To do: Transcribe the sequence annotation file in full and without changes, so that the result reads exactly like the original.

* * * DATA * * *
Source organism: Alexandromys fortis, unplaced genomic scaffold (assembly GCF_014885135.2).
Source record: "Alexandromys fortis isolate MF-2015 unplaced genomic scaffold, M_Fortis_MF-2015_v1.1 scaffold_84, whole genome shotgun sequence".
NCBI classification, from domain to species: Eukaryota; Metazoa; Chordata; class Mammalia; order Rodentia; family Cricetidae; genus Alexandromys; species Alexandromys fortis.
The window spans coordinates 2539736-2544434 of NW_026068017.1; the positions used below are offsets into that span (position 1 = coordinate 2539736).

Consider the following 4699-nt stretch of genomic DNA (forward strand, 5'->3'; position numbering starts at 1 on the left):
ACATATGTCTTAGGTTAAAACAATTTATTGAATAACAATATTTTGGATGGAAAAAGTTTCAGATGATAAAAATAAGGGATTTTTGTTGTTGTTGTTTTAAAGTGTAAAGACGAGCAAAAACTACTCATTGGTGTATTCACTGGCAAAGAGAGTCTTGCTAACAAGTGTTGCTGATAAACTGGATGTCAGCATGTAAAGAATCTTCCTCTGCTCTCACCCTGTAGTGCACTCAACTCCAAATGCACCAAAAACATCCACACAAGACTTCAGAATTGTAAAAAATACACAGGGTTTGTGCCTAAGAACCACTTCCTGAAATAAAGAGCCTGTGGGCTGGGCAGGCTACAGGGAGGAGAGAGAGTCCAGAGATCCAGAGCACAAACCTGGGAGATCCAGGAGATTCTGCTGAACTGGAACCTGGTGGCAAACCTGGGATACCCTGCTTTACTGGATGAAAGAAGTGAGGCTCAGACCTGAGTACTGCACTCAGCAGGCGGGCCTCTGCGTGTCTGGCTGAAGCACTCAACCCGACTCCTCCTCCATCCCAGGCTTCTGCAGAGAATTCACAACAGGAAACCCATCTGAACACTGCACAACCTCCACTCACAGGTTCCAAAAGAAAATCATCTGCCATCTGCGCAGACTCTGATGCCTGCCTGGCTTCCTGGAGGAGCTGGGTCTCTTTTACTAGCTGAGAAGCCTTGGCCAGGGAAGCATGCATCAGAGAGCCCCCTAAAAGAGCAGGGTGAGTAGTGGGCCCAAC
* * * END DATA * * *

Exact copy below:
Source organism: Alexandromys fortis, unplaced genomic scaffold (assembly GCF_014885135.2).
Source record: "Alexandromys fortis isolate MF-2015 unplaced genomic scaffold, M_Fortis_MF-2015_v1.1 scaffold_84, whole genome shotgun sequence".
NCBI classification, from domain to species: Eukaryota; Metazoa; Chordata; class Mammalia; order Rodentia; family Cricetidae; genus Alexandromys; species Alexandromys fortis.
The window spans coordinates 2539736-2544434 of NW_026068017.1; the positions used below are offsets into that span (position 1 = coordinate 2539736).

Consider the following 4699-nt stretch of genomic DNA (forward strand, 5'->3'; position numbering starts at 1 on the left):
ACATATGTCTTAGGTTAAAACAATTTATTGAATAACAATATTTTGGATGGAAAAAGTTTCAGATGATAAAAATAAGGGATTTTTGTTGTTGTTGTTTTAAAGTGTAAAGACGAGCAAAAACTACTCATTGGTGTATTCACTGGCAAAGAGAGTCTTGCTAACAAGTGTTGCTGATAAACTGGATGTCAGCATGTAAAGAATCTTCCTCTGCTCTCACCCTGTAGTGCACTCAACTCCAAATGCACCAAAAACATCCACACAAGACTTCAGAATTGTAAAAAATACACAGGGTTTGTGCCTAAGAACCACTTCCTGAAATAAAGAGCCTGTGGGCTGGGCAGGCTACAGGGAGGAGAGAGAGTCCAGAGATCCAGAGCACAAACCTGGGAGATCCAGGAGATTCTGCTGAACTGGAACCTGGTGGCAAACCTGGGATACCCTGCTTTACTGGATGAAAGAAGTGAGGCTCAGACCTGAGTACTGCACTCAGCAGGCGGGCCTCTGCGTGTCTGGCTGAAGCACTCAACCCGACTCCTCCTCCATCCCAGGCTTCTGCAGAGAATTCACAACAGGAAACCCATCTGAACACTGCACAACCTCCACTCACAGGTTCCAAAAGAAAATCATCTGCCATCTGCGCAGACTCTGATGCCTGCCTGGCTTCCTGGAGGAGCTGGGTCTCTTTTACTAGCTGAGAAGCCTTGGCCAGGGAAGCATGCATCAGAGAGCCCCCTAAAAGAGCAGGGTGAGTAGTGGGCCCAAC